Today is Thursday, 18 December and Christmas is fast approaching. Christmas Eve and Christmas Day are statutory holidays here in Panama. Workers here get the 24th and 25th off work but are back to work on the 26th, then get the 31st and first off again for New Years. Our builder has kept our staffing low over this holiday intense time of the year because if the worker works the day before and the day after the holiday, they must be paid for the holiday as well. In early January, our workforce will be increasing to about 10 people.
The weather has improved, generally, with most days sunny and cloudy. Temperatures here remain very pleasant, in the mid 20C range. There are still some showers but the intensity and frequency is slowly giving away to the better weather of the dry season.
While waiting for the backhoe, which was delayed until Monday the 22nd, our crew has busied itself with smaller tasks in preparation for some of the concrete work to come. Sections of rebar have been bent, wired, and assembled and set aside for use once the concrete work begins. The balance of the materials, for this stage of construction, has arrived and ready to go once the work can begin.
At 9:00AM, the missing backhoe, ground up the hill to our lot and the driver announced that he would do his work that day.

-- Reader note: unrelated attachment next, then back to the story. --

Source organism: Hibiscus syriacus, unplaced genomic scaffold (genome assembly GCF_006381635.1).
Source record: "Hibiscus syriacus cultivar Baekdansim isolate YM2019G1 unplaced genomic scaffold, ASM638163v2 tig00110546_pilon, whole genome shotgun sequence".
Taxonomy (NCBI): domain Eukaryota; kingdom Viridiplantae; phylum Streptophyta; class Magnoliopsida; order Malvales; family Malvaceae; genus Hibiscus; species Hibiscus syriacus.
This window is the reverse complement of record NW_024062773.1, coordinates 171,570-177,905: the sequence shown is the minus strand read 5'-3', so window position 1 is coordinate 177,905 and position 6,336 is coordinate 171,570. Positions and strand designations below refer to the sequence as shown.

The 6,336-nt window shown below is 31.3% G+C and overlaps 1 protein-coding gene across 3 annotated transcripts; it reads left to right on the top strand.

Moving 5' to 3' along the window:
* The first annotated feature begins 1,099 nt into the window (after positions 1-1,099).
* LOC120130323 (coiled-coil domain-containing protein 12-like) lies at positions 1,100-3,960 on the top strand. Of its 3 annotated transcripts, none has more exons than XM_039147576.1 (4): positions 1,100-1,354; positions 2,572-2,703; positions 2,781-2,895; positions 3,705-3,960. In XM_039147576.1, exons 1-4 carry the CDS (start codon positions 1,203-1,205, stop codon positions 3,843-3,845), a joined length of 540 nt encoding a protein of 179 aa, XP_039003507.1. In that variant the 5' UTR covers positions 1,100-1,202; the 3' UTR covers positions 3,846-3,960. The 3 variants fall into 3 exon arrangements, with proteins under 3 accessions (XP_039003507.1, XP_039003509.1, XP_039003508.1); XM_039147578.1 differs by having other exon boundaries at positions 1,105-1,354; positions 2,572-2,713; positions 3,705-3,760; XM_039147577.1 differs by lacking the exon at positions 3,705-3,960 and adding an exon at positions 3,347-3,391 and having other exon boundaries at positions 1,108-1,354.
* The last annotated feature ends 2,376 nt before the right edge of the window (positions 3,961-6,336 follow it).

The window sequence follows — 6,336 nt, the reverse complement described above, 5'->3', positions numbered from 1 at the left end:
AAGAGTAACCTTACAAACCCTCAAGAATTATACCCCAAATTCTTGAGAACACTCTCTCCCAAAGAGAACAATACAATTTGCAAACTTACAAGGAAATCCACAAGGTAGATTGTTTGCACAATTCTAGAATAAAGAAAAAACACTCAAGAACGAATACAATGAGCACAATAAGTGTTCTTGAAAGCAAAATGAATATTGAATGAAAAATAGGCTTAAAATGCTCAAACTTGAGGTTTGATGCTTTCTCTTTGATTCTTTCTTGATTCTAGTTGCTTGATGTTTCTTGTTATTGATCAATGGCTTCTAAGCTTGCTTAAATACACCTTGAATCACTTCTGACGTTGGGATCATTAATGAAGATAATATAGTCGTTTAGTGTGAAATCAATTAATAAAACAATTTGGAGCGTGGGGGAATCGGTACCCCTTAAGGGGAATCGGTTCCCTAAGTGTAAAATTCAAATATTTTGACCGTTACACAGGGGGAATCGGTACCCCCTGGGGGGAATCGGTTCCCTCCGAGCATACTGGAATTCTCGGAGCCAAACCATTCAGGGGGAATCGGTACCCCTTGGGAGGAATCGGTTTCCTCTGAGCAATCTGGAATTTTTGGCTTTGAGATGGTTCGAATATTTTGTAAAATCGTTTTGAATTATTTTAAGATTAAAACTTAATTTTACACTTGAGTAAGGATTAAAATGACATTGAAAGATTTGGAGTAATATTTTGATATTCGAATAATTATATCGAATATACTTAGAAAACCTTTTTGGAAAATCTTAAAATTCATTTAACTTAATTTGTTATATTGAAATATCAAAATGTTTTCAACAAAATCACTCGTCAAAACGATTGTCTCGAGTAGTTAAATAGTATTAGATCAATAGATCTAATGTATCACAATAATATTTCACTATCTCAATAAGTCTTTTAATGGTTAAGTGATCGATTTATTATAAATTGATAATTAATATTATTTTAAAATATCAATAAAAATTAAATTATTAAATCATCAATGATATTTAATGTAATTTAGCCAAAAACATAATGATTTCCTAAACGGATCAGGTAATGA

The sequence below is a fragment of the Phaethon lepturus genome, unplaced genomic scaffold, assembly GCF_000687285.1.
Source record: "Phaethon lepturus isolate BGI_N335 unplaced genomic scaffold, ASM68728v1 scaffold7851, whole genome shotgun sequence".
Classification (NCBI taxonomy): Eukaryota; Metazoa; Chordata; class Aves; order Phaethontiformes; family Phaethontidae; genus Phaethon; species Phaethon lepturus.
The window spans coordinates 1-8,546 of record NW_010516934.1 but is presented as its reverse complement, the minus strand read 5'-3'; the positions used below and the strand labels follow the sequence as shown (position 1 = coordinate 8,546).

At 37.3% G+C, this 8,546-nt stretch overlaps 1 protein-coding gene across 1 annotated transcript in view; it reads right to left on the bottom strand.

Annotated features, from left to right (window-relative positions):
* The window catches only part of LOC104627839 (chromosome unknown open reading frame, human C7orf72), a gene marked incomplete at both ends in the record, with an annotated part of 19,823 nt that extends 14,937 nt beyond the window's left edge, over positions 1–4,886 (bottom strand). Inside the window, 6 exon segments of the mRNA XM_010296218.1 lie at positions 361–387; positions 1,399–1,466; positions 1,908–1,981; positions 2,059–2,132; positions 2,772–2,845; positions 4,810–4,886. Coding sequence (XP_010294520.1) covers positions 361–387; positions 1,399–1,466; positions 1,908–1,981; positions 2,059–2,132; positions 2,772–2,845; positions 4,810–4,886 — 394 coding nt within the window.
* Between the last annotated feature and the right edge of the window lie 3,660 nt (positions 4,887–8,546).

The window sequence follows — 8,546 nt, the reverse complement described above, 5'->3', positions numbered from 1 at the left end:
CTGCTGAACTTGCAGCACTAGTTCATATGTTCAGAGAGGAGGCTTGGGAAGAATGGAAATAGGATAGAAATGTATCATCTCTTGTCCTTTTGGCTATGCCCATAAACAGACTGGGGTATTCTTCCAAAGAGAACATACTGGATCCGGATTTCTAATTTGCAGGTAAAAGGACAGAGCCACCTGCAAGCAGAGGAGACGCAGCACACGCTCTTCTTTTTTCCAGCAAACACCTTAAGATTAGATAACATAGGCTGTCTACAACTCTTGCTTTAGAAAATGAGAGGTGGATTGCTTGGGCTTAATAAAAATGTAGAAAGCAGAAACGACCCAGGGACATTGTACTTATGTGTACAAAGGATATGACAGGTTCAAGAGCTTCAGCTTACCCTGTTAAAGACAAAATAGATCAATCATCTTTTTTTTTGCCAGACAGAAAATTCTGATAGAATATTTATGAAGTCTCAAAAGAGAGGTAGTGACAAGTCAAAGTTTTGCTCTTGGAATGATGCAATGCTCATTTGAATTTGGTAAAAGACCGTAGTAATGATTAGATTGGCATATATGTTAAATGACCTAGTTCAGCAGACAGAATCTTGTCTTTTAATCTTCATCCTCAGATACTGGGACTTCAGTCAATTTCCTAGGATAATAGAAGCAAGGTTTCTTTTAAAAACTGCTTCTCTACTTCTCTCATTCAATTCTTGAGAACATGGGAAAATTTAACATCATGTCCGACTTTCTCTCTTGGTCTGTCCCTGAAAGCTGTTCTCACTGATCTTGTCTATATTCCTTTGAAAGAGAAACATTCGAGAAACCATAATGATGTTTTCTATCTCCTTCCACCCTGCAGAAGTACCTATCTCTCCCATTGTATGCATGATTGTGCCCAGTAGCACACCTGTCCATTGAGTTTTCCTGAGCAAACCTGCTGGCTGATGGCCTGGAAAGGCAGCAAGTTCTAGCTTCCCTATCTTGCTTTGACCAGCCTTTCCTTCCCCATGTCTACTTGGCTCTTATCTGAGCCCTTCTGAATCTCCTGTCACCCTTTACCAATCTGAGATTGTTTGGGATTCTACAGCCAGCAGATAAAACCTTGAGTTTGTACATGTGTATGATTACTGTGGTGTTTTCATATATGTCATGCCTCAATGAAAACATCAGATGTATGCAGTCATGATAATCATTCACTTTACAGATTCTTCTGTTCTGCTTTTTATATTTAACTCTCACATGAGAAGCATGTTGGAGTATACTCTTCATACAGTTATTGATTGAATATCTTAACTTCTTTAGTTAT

This is another example of why the best-laid plans must always be flexible. I know project managers that would have a coronary with this kind of project execution. When we started this little project, a few short days ago, I thought I needed to get our builder to look farther out than the few days she now works to. I am now beginning to understand. If you plan farther than a few days out, you are just wasting your time. The key appears to be keeping all the balls in the air at the same time and having the incredible ability to only let certain ones hit the ground at a time you are forced to accept while adjusting all the remaining balls in mid-air to a new schedule.
As the backhoe worked removing the tree stumps and contouring the soil, I found it interesting that with all that dirt, there were no stones! The backhoe work completed at quitting time and we took a progress photo with all the players at the front of the machine. We seemed to have acquired a new operator (or wanna be operator). She thought lessons on how to run the machine would perhaps help her out with a new career but nobody agreed.
One little Panamanian thing came to light today and that was the discovery of a two-inch plastic pipe that came from the next lot and ran under our soon to be garage. The plan was just to cement it in and ignore it. With advice from one of our local experts, we could see a future problem with that approach… if the pipe burst, our garage would have to be dug up to repair the pipe. We insisted that the pipe be investigated so the builder went to the office and reported the presence of the pipe. A water crew came out right away and confirmed that the pipe was no longer being used and could be safely concreted in. They even broke the pipe to confirm it was empty.